How do you come up with a move that best personifies the kick ass redneck rebel that is Stone Cold Steve Austin? The answer is stunningly simple; the Stone Cold Stunner. Austin credits Michael P.S Hayes with the creation of the move and my lord did the Rattlesnake take the idea and run with it. A kick to the gut followed by a sit-out jawbreaker, no other move in wrestling history has generated the type of pop that this move did in the glory days of The Attitude Era. When Austin would drop those opponents on those stacks of dimes they call necks, it would more often than not be goodnight for his foes. That’s the bottom line, because I’m the writer of this list.

4. Pedigree (Triple H)

Almost everything about the man Paul Levesque is polarizing. Some say he is an overrated talent who married his way to the top of WWE while others argue that he is one of the smartest and most talented wrestlers of all time. One thing that all can agree about the performer Triple H is that his finisher is legendary. The Cerebral Assassin underhooks both his opponent’s arms and tucks their head in between his thighs to slam their face into the canvas with the full force of his and their weight plus gravity. The lack of escapes from HHH’s grip and the sheer viciousness of the move makes it one of the best. Because it is that damn good.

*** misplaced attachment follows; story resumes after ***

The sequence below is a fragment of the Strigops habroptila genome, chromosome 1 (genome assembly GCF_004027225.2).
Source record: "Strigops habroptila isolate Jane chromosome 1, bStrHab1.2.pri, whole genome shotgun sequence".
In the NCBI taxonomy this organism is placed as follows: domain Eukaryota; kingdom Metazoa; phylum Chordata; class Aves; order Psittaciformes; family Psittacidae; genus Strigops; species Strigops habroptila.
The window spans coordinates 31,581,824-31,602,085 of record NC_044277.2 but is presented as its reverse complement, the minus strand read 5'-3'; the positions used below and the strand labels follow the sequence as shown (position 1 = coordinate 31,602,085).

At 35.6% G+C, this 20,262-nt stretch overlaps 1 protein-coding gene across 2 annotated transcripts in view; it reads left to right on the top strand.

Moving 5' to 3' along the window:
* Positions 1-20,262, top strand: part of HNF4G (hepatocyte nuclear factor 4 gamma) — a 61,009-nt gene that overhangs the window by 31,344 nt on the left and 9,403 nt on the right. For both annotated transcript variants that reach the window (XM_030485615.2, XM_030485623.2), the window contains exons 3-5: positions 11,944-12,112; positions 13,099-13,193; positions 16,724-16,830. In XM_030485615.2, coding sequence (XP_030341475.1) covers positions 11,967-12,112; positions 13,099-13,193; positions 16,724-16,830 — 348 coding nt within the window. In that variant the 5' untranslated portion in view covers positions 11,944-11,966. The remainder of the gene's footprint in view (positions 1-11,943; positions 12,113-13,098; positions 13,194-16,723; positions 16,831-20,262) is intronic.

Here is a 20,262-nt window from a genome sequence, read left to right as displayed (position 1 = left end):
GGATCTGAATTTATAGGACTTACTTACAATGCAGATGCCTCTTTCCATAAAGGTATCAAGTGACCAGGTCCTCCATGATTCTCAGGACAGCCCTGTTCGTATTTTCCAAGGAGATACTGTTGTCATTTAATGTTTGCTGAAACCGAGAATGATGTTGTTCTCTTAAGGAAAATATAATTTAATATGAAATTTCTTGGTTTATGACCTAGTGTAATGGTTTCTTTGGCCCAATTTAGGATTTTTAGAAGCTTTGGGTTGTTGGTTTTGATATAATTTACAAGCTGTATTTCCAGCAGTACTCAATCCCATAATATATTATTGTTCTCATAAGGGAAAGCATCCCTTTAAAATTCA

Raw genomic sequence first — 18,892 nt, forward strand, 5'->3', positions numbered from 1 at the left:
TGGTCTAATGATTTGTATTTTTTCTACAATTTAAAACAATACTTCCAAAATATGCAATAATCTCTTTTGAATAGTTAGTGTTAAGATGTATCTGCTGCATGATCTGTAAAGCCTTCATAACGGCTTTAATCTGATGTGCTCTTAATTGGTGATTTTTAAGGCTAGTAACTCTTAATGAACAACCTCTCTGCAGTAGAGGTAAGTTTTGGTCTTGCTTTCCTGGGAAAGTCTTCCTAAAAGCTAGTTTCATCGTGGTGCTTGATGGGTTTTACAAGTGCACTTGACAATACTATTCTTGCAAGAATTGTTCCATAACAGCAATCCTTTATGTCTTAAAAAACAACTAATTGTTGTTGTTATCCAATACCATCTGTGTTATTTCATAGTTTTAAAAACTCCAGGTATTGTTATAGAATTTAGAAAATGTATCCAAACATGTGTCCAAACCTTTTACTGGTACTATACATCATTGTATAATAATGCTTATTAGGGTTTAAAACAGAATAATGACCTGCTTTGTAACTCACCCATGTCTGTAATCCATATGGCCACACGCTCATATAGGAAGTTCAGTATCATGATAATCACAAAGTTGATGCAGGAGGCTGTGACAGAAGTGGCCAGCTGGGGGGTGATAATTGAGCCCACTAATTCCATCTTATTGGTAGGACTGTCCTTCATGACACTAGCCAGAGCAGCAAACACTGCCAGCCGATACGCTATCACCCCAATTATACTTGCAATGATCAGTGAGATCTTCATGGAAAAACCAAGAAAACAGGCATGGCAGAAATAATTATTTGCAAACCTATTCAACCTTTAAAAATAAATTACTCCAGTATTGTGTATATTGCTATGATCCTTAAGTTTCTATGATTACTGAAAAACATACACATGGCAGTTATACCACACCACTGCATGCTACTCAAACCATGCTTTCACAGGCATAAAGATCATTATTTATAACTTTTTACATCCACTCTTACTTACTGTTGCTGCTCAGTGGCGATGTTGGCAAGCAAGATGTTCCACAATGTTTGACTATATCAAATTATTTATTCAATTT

3. Sharpshooter (Bret Hart)

Here we have the creme de la creme of submission hold finishers. While other submission finishers are often broken or escaped from on a near constant basis, Hart’s sharpshooter has been broken only once (not including rope breaks) which was by The Undertaker at SummerSlam 1997. For the other 99.9% of his opponents though, the sharpshooter had no escape which made Bret Hart a fearsome force in the WWE despite his smaller size. Hart’s impressive ability to lock in the sharpshooter on men who sometimes doubled him in size is also a feat in it of itself. The sheer agony with how his opponents sold the hold and believable intensity of Hart makes it one of the best finishing moves of all time.

2. Sweet Chin Music (Shawn Michaels)